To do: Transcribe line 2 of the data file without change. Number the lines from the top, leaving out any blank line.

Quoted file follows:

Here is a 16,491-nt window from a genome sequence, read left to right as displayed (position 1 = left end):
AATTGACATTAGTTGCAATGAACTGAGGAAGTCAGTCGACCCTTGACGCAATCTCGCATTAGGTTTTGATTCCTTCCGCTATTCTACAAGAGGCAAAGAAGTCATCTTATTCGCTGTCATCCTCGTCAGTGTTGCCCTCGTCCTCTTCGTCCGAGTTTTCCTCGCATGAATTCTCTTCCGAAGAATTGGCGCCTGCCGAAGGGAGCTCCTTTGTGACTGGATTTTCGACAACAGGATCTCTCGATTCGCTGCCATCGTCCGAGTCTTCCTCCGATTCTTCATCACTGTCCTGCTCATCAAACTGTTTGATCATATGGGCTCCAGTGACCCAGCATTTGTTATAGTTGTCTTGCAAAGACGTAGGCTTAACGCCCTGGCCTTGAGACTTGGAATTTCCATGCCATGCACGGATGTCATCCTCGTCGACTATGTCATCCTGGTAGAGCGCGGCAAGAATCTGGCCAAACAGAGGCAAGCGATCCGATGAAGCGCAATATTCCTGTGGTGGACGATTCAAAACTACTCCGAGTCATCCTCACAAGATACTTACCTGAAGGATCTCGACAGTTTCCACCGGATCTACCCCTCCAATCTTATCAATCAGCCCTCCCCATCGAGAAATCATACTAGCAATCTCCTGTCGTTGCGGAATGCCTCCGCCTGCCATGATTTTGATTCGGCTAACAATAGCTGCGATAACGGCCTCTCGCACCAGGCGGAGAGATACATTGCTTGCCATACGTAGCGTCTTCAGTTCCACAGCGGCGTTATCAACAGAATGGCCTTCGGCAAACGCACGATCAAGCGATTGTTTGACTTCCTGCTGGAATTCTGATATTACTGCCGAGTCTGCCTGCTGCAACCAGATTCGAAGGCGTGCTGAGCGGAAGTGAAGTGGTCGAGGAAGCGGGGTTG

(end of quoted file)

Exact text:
AATTGACATTAGTTGCAATGAACTGAGGAAGTCAGTCGACCCTTGACGCAATCTCGCATTAGGTTTTGATTCCTTCCGCTATTCTACAAGAGGCAAAGAAGTCATCTTATTCGCTGTCATCCTCGTCAGTGTTGCCCTCGTCCTCTTCGTCCGAGTTTTCCTCGCATGAATTCTCTTCCGAAGAATTGGCGCCTGCCGAAGGGAGCTCCTTTGTGACTGGATTTTCGACAACAGGATCTCTCGATTCGCTGCCATCGTCCGAGTCTTCCTCCGATTCTTCATCACTGTCCTGCTCATCAAACTGTTTGATCATATGGGCTCCAGTGACCCAGCATTTGTTATAGTTGTCTTGCAAAGACGTAGGCTTAACGCCCTGGCCTTGAGACTTGGAATTTCCATGCCATGCACGGATGTCATCCTCGTCGACTATGTCATCCTGGTAGAGCGCGGCAAGAATCTGGCCAAACAGAGGCAAGCGATCCGATGAAGCGCAATATTCCTGTGGTGGACGATTCAAAACTACTCCGAGTCATCCTCACAAGATACTTACCTGAAGGATCTCGACAGTTTCCACCGGATCTACCCCTCCAATCTTATCAATCAGCCCTCCCCATCGAGAAATCATACTAGCAATCTCCTGTCGTTGCGGAATGCCTCCGCCTGCCATGATTTTGATTCGGCTAACAATAGCTGCGATAACGGCCTCTCGCACCAGGCGGAGAGATACATTGCTTGCCATACGTAGCGTCTTCAGTTCCACAGCGGCGTTATCAACAGAATGGCCTTCGGCAAACGCACGATCAAGCGATTGTTTGACTTCCTGCTGGAATTCTGATATTACTGCCGAGTCTGCCTGCTGCAACCAGATTCGAAGGCGTGCTGAGCGGAAGTGAAGTGGTCGAGGAAGCGGGGTTG